June 22, 2018
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Bangor golfer Hilda Wardwell an inspiration at age 90

By Pete Warner, BDN Staff

BANGOR, Maine — Nearly every Thursday morning, 90-year-old Hilda Wardwell arrives at Bangor Municipal Golf Course ready to have some fun during the Bangor Women’s Golf Club’s weekly tournament.

“I think Hilda’s such a role model,” said club president Marilyn Rice. “Hilda encompasses all the good things that golf is about, the camaraderie and getting out and playing no matter what.”

Wardwell, a Bangor native, has a hard time understanding why anyone would make a fuss about her — especially in regard to golf.

“I’m not playing golf that well,” Wardwell said matter-of-factly.

Trudy Dorval, president of the Women’s Maine State Golf Association, said Wardwell is the oldest active player among approximately 300 members statewide.

“She was the oldest player we’ve ever had play in our senior championship [this year] and we did give her an award that day,” said Dorval, who explained the WMSGA will honor Wardwell during its annual meeting at Penobscot Valley Country Club in Orono.

“Eighteen holes is a lot for somebody 90 years old, so she does really well,” Dorval added.

Wardwell has a handicap index of 40, the statistical approximation of how many strokes above par she might shoot on her best days. She describes herself as a competitive person, but tries to take her game in stride.

“I’m not happy that I play badly, but it’s all right,” she said, quickly expressing her gratitude for relatively good health.

Wardwell hits the ball straight and her fellow golfers marvel at her ability to remain active.

“When I watch her play it’s like, wow, I hope I can continue to play when I’m her age,” said Liz Coffin of Bangor, the reigning women’s club champion at Bangor Muni.

“She’s still a competitor and wants to stay active. It’s a great inspiration to everybody in our association to see her do that and participating with us,” Coffin added.

Wardwell, a mother of three who has seven grandchildren and eight great-grandchildren, doesn’t want to be a hindrance and makes a concerted effort to play quickly.

“She’s out of the cart and hits before I’ve even decided what club to hit,” Rice joked, noting that in the BWGC, playing groups are not based on ability.

“The girls are absolutely wonderful. They make a big deal of me,” said Wardwell, who often plays with close friend Rita Stimpson, who is 84.

More than Wardwell’s physical attributes, it is her indomitable spirit that sets her apart.

Rather than worry about her score, bad weather or other issues, she is an uplifting presence both on the course and in the clubhouse.

“She just dives right into life and takes every single day as a gift. She really is a remarkable woman,” said Robin Ashe, who also plays bridge with Wardwell.

Wardwell is a 1940 graduate of Bangor High School and earned a business degree from Husson College in Bangor. She was a stay-at-home mom for many years and was active as an adult education teacher in Bangor.

Wardwell spent 14 years as a business education teacher at Bangor High School before retiring in 1983.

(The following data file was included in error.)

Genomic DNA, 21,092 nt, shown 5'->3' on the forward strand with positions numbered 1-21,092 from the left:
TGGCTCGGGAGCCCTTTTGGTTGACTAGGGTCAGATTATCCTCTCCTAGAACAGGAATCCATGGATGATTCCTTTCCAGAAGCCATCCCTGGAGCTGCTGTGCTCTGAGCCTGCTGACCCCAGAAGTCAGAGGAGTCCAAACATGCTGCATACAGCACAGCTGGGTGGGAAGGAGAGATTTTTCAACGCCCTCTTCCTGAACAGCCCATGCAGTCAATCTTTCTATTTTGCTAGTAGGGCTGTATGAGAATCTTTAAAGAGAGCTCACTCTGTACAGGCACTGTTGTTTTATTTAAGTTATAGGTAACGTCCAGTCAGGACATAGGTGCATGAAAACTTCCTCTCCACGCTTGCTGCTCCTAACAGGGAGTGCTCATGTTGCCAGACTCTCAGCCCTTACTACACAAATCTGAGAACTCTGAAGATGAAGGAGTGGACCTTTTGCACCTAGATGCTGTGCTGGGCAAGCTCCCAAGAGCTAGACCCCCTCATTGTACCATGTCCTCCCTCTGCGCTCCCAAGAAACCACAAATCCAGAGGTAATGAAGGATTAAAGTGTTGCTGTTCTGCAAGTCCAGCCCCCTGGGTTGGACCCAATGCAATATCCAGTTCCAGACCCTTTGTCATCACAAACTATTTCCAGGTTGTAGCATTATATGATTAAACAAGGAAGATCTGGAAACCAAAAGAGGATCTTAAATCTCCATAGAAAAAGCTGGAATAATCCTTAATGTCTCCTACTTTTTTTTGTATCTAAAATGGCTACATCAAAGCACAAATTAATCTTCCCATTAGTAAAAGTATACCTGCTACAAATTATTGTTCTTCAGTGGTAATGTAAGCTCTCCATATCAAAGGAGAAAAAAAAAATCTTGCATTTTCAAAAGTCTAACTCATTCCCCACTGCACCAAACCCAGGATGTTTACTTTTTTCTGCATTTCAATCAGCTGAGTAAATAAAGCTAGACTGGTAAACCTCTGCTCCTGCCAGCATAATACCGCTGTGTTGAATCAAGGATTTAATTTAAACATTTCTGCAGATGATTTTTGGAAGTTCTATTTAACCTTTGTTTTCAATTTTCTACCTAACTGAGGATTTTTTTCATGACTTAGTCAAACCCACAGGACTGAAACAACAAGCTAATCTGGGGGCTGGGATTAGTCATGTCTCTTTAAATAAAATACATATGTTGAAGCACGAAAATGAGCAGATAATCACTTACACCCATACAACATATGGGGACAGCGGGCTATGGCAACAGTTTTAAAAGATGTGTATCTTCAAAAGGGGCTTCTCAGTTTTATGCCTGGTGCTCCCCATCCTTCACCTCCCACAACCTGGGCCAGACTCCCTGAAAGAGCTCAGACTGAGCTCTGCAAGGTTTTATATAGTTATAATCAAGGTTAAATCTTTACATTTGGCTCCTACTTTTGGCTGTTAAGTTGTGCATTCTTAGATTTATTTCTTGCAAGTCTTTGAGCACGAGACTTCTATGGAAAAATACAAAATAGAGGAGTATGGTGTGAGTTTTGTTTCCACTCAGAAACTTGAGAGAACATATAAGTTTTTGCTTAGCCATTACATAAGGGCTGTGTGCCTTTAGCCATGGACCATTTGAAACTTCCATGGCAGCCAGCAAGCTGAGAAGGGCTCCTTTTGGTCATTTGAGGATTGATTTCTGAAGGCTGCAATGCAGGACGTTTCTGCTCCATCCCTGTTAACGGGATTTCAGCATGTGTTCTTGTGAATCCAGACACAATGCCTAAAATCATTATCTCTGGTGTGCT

She took up golf in 1973, at age 50. It was a frustrating experience for someone who always considered herself a good athlete.

“It was very disappointing because I expected to be [good],” said Wardwell, who first played at the former Woodland Terrace course in Holden.

Wardwell and her late first husband, Ernie Wardwell, later became members at Bangor Muni. She spends the winter months in Largo, Fla., where she plays two or three times a week.

“I remember playing with a woman years ago who was 76 and saying, ‘I’ll never be playing when I’m 76,’” Wardwell said with a laugh.

She has hit three holes-in-one in 40 years, two of those in Florida.

The energetic Wardwell has overcome her share of health issues.

Seven years ago, she underwent open-heart surgery and was forced to give up playing tennis. And though she wears a pacemaker, she wasn’t about to slow down.

Last winter, Wardwell wound up in a Florida hospital with another heart ailment. This time, it took her longer to bounce back.

Wardwell knows her game isn’t likely to improve, so she doesn’t focus too much on the scorecard.

“I’m just lucky that I can be out there and play,” Wardwell said. “I think you have to keep moving, you have to eat right and have a good attitude, no matter what. That, you can work on.”

That doesn’t mean anyone in Wardwell’s group is going to get anything past her. She is a stickler for playing by the rules.

“She knew how many strokes I took and how many strokes she took, too,” quipped Coffin.

“To have the opportunity to play with Hilda, it doesn’t matter how many times she has to hit the ball, it’s about her being the best she can be,” she added.

Wardwell said staying active, physically and mentally, has played an important role in her longevity.

She plays bridge twice a week, participates in a book club and does crossword, sudoku and cryptoquip puzzles daily.

Wardwell wondered aloud about her good fortune in enjoying such a long and fulfilling life.

“I feel guilty,” she said. “I don’t like to look at the obituaries, because so many people die so young and I don’t like to see that.”

Wardwell doesn’t take anything for granted.

“Life is good,” she said. “You take every single day and appreciate it and do what you can.”

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